Background for this post
Since version 2006 DPM has been able to protect SQL databases. Often in environments that are using DPM I still see they are using DPM for backup of all workloads but not using it for SQL backups. There are reasons for this such as a lack of understand of how DPM protects SQL or lack of trust in DPM to protect SQL. The goal of this blog post is to lay out why you would want to use DPM to backup SQL, what SQL versions and functionality (such as AlwaysOn) are supported, what happens under the hood when DPM protects SQL and that you can use DPM as your sole solution for protecting SQL. This is an effort to convince those that don’t use DPM for SQL Backups today to start using it or those that don’t trust DPM for SQL backups that it is a great option to consider. This blog post is targeted directly at DBA’s or DPM admins that need to give information about SQL protection to their DBA’s.
One major challenge I had when I set out to write this blog post is that I am not a DBA or a SQL expert. So I don’t have any SQL “street cred” so I needed to fully understand what a SQL DBA would require to ok DPM being the sole backup solution for SQL in an organization.
I have the fortunate opportunity to work with an awesome SQL MVP named Jes Borland at Concurrency. As a part of my research for this blog post I reached out to Jes Borland to have a discussion around SQL protection. One of the important questions I asked her was “What things do you look for in a SQL backup solution?“. Her response was “What I look for in a backup tool: the ability to do all types of SQL Server backups – full, differential, log, copy-only. Ability to take advantage of built-in backup compression.” as well as “As a DBA, my main question is, “How do I restore?“. This was perfect as they are key things I should look out for to make sure DPM can do.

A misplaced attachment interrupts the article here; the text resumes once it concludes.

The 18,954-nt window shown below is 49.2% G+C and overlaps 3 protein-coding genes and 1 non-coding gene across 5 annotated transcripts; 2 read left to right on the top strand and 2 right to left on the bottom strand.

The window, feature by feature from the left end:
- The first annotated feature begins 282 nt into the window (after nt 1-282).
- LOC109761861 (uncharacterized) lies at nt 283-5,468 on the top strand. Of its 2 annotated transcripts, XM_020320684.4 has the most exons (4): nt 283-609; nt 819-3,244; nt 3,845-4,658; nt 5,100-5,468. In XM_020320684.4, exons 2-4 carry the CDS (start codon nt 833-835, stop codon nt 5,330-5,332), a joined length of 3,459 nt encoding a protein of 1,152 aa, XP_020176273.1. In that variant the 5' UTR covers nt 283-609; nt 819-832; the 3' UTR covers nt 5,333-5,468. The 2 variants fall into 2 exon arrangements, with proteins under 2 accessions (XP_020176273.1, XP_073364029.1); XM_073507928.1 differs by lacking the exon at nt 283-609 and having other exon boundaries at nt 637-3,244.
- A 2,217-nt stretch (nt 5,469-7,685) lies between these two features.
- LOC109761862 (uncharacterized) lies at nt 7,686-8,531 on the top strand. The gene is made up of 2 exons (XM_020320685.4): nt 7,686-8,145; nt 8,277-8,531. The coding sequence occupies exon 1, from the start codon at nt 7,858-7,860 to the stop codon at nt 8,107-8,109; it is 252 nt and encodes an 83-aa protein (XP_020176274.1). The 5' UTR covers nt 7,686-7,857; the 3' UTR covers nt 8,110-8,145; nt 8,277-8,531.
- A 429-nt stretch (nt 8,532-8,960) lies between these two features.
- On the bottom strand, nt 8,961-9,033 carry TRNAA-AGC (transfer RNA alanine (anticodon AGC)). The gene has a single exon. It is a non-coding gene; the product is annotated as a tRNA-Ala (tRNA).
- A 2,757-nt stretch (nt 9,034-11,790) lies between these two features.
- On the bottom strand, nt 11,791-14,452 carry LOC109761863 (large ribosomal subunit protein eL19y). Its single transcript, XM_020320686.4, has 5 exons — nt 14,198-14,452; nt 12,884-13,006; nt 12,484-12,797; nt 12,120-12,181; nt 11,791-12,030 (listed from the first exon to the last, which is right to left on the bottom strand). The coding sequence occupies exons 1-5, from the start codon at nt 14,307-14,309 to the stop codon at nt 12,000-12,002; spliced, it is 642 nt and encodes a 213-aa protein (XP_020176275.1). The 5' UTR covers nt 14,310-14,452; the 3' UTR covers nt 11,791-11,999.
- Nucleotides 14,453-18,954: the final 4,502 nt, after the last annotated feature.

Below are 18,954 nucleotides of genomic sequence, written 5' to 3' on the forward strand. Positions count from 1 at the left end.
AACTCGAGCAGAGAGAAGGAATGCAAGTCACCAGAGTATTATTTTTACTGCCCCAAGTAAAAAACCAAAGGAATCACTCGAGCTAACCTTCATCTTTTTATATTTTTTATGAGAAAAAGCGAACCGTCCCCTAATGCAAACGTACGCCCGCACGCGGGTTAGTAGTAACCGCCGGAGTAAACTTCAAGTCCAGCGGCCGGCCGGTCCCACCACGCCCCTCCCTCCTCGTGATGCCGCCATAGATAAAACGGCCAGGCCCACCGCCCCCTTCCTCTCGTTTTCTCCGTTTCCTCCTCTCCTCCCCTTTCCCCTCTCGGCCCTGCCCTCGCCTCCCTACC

Now that we covered the background let’s look at what DPM can do when it comes to SQL protection.
Why would you want to use DPM to backup SQL?
- DPM understands SQL and was designed to protect the advanced configurations of SQL.
- DPM can protect SQL up to every 15 minutes.
- Reduce potential conflicts between backup tools and schedules of SQL protection.
- DPM can protect SQL at the instance level or the database level. When protection at the instance level is turned on DPM will detect new databases on that instance and automatically add them to protection.
- DPM is an affordable option for protecting SQL. It is a good fit for small SQL shops and can scale for large enterprise SQL shops.
- DPM has self-service recovery of SQL databases using the Self-Service Recovery Tool (SSRT) that can be extended to DBA’s.
What SQL versions and functionality does DPM support?